Meanwhile, in East Asia, the Acid Deposition Monitoring Network in East Asia (EANET) was established in 2001. This initiative, born out of intergovernmental cooperation, aims to understand and combat acid deposition. Over the years, EANET's scope has expanded to address wider air pollution issues, leading to the establishment of the EANET Project Fund. Through shared research and understanding, participating nations contribute to informed decision-making and cooperation in the region.

In South Asia, the Malé Declaration on Control and Prevention of Air Pollution and Its Likely Transboundary Effects for South Asia (Malé Declaration) emerged in 1998 as the first regional agreement on pollution in South Asia. This pioneering declaration has prompted collaborative efforts among countries like India, Pakistan, and Nepal to develop emission inventories, monitor air pollutants, and assess the impacts on various sectors. The declaration's revival in recent years underscores the region's commitment to addressing air pollution as a communal, regional problem. 

There’s movement in West Asia on this as well: West Asian countries met on the 3rd and 4th of September 2023 and recommended the establishment of a Regional Air Quality Network for West Asia. A regional network would foster a coordinated approach for air quality management in West Asia. 

“In addition to the anthropogenic sources, natural dust is a major source of air pollution in West Asia,” said Dr. Ahmed Al-Mandhari, WHO Regional Director for the Eastern Mediterranean Region (EMR). “As stated in the EMR Vision ‘Health for all by all 2023,’ regional cooperation will enhance coordinated approach for addressing this unique challenge faced by the region.” 

The Intergovernmental Network on Atmospheric Pollution for Latin America and Caribbean (LAC) has further enriched the global response to transboundary air pollution. This initiative, reforged with the adoption of a new Regional Air Quality Action Plan for the LAC region (2022-2025), demonstrates a concerted commitment to addressing air quality challenges in the region, reflecting the urgency of confronting air pollution and underscoring that regional cooperation is pivotal to effective solutions. 

In Africa, regional agreements have also taken shape. The Lusaka Agreement, established in 2008 by 14 Southern African Development Community (SADC) member states, emphasises the links between air pollution and health, crops, and ecosystems. This agreement aims to harmonise national legislation, air quality standards, and monitoring practices to develop a multilateral approach to air pollution management.

Eastern Africa witnessed the formalisation of the Nairobi Agreement in 2008, focusing on actionable targets to combat air pollution in various sectors. This initiative seeks to foster regional cooperation in areas such as transport, energy, and waste management, while also prioritising public participation and research. West and Central Africa joined the fight against air pollution through the Abidjan Agreement in 2009. This comprehensive framework targets key sources of pollution, including transport, household pollution, waste, and more. Public participation, capacity building, and research development remain at the core of the agreement's objectives.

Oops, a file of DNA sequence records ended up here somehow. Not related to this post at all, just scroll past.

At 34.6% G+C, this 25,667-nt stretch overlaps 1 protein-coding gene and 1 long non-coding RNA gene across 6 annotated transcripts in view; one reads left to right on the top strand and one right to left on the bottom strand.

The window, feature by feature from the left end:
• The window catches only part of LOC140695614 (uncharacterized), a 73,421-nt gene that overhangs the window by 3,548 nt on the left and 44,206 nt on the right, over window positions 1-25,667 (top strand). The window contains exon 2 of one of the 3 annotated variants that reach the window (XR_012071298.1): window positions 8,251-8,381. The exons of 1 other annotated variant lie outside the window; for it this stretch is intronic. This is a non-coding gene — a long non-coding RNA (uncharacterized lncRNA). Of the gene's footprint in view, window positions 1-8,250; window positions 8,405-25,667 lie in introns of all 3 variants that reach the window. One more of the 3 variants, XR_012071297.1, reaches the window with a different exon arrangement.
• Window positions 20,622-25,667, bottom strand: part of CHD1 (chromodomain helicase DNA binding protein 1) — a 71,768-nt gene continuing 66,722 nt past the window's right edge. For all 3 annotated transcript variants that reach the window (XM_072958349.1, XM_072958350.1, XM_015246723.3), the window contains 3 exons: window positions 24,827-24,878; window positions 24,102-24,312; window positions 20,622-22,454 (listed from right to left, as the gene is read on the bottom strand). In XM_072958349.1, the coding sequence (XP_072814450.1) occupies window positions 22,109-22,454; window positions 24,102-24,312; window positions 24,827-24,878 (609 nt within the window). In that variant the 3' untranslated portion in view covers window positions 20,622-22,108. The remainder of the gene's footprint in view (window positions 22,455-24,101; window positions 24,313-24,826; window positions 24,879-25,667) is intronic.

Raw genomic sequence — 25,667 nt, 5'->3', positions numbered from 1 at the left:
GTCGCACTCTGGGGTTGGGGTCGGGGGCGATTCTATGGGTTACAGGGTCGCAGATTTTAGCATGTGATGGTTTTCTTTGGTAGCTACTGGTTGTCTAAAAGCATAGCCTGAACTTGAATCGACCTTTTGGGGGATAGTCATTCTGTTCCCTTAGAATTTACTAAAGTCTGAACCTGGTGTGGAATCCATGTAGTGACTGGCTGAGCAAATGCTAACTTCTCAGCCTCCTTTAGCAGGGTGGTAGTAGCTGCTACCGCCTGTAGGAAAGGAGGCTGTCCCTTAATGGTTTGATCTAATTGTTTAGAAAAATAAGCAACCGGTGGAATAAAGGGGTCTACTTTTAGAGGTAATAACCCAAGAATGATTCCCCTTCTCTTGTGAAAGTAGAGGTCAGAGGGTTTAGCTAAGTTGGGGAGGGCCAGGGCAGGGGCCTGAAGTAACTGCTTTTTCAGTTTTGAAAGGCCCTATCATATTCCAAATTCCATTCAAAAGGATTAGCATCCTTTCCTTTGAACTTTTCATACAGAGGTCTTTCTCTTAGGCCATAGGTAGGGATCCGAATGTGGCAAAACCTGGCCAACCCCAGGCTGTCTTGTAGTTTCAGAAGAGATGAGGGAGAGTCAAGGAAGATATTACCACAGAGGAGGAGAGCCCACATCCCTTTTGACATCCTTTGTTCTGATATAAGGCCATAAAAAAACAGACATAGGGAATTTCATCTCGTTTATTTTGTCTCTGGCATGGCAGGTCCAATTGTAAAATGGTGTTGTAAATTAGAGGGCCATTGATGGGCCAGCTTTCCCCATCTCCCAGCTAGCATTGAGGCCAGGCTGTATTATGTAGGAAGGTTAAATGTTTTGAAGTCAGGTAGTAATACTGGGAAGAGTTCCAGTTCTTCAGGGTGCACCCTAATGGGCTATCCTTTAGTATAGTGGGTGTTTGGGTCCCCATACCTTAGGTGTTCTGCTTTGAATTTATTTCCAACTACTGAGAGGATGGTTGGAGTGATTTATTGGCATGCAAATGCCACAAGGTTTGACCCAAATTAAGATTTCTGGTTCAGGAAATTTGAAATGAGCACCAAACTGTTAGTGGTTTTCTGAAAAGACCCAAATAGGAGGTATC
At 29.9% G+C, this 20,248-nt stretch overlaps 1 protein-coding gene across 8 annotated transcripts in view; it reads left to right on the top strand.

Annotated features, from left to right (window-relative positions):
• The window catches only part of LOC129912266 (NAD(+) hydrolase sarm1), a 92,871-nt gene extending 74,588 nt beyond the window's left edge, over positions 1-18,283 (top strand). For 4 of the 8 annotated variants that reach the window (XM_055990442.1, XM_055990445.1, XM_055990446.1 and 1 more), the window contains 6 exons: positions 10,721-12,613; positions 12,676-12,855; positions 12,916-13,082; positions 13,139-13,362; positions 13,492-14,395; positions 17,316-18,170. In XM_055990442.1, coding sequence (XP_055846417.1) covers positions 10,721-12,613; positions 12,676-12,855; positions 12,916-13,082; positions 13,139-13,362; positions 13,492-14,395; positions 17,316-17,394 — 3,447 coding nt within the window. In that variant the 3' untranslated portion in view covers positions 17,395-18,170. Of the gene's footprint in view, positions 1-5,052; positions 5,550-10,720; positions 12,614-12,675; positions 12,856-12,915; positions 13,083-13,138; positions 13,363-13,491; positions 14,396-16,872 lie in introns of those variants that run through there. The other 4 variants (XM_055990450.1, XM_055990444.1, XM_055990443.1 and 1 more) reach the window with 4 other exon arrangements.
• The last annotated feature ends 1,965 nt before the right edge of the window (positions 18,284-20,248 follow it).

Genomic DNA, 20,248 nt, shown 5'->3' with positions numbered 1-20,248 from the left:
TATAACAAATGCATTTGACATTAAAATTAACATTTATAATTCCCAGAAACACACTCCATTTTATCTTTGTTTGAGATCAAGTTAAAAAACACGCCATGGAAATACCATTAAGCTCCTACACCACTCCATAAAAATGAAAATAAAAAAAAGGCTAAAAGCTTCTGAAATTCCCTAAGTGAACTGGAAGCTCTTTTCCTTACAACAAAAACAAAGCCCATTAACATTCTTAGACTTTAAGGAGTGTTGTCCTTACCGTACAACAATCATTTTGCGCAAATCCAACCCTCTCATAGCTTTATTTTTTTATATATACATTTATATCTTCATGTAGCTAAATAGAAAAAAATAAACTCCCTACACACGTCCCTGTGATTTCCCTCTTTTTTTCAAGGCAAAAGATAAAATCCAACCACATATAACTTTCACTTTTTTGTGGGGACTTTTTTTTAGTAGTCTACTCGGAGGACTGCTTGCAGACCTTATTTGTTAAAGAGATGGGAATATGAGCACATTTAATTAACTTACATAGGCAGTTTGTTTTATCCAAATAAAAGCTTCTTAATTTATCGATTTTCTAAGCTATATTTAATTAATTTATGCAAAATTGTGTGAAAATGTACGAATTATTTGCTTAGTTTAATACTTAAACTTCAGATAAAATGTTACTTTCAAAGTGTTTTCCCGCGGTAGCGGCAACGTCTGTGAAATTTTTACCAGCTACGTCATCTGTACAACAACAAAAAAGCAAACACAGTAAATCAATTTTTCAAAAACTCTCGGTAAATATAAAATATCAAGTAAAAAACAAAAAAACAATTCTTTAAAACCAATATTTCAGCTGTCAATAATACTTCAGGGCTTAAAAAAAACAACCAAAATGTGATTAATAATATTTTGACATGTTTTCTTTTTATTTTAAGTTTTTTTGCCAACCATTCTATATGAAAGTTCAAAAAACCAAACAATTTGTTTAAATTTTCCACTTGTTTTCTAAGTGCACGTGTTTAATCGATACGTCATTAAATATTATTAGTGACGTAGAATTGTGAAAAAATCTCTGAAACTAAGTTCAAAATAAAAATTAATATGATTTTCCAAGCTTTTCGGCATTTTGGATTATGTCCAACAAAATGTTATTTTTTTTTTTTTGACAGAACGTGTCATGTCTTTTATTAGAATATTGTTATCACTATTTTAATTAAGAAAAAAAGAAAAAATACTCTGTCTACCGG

Though there is not yet a continent-wide movement to encourage collaborative air pollution action, one could be on the horizon. At the 17th Session of the African Ministerial Conference on Environment (AMCEN) in 2019, environment ministers from African countries resolved to support the mitigation of short-lived climate pollutants (SLCPs) and endorsed the Africa Integrated Assessment of Air Pollution and Climate Change, which recommends the implementation of a continent-wide Clean Air Plan. 

Beyond continental collaborations, specific regions like the Arctic Council have come together to address pollution concerns. With the 2017 Fairbanks Declaration, Arctic states committed to reducing black carbon emissions, recognising the significant impact of pollutants on Arctic ecosystems and global climate change. 

Air pollution continues to be disastrous for human and planetary health. As the world grapples with the urgent need to combat transboundary air pollution, these agreements and initiatives offer a glimmer of hope. From Southeast Asia to the Arctic, nations are continually acknowledging the interconnectedness of our planet and uniting in their efforts to secure cleaner, healthier air for generations to come. These collaborations underscore the collective responsibility to safeguard the air we all share, transcending borders and divisions for the sake of a cleaner future — one where we come #TogetherForCleanAir. 

The Climate and Clean Air Coalition (CCAC) is the only international initiative working to reduce powerful but short-lived climate pollutants that drive both climate change and air pollution. It is convened by the United Nations Environment Programme and is a partnership of 80 countries and over 80 non-state actors.